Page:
There’s little question that vaccination is the most effective public health measure we’ve ever taken, saving millions of lives each year. There has been, however, controversy about the types of vaccines that are helpful — and which can potentially be dangerous. Specifically, scientists have raised concerns about “leaky” vaccines, which prevent host infection but don’t block transmission, and their potential for creating conditions for even more dangerous viruses to develop.
A controversial new study from Penn State University is the first to confirm this theory, at least in chickens.
Leaky vaccines prevent animals from getting sick with a virus, but unlike their perfect counterparts, they don’t guarantee viruses won’t be transmitted to offspring. What this creates, at least according to the authors, are conditions that could lead to the evolution of more dangerous viruses.
Here’s a breakdown: If an unvaccinated chicken was infected with a super-deadly strain of the virus, that chicken would soon die, and, without its host, so would the virus. End of story. But if another chicken is vaccinated with a leaky vaccine and contracts the same deadly virus, it won’t get sick and die, but it can still carry the virus — and pass it on to other offspring. If that chain of transmission continues, the virus never really gets a chance to die, and so it has more time to evolve to become even more deadly. Giving a chicken a perfect vaccine — which would be ideal, fittingly — would prevent the chicken from both getting sick and passing on the virus.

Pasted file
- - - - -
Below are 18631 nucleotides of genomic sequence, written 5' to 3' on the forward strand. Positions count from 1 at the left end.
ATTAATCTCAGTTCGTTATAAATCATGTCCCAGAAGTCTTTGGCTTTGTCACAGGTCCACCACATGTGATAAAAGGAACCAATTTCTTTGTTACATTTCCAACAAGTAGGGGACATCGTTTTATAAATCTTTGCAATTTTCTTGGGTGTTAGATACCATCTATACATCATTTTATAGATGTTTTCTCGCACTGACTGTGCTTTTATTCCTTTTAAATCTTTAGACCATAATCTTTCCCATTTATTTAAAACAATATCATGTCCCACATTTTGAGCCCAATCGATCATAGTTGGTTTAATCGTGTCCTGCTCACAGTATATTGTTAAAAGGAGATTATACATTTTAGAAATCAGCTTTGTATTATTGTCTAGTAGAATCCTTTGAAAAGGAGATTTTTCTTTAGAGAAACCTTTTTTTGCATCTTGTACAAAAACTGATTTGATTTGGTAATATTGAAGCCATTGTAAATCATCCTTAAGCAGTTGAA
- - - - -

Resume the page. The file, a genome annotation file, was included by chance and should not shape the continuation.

Scientists strive to make perfect vaccines, and in many cases a slightly leaky vaccine is the best we can do — and better than no vaccine at all. As Read points out, it doesn’t matter how virulent a specific virus becomes when the entire population is vaccinated. In light of this research, the key is to increase vaccination rates.
Alarming though they might initially seem, these findings don’t offer any real grist for the anti-vaxx crowd. Instead, they drive home how important it is to vaccinate — and offer guidance to those developing the next generation of vaccines.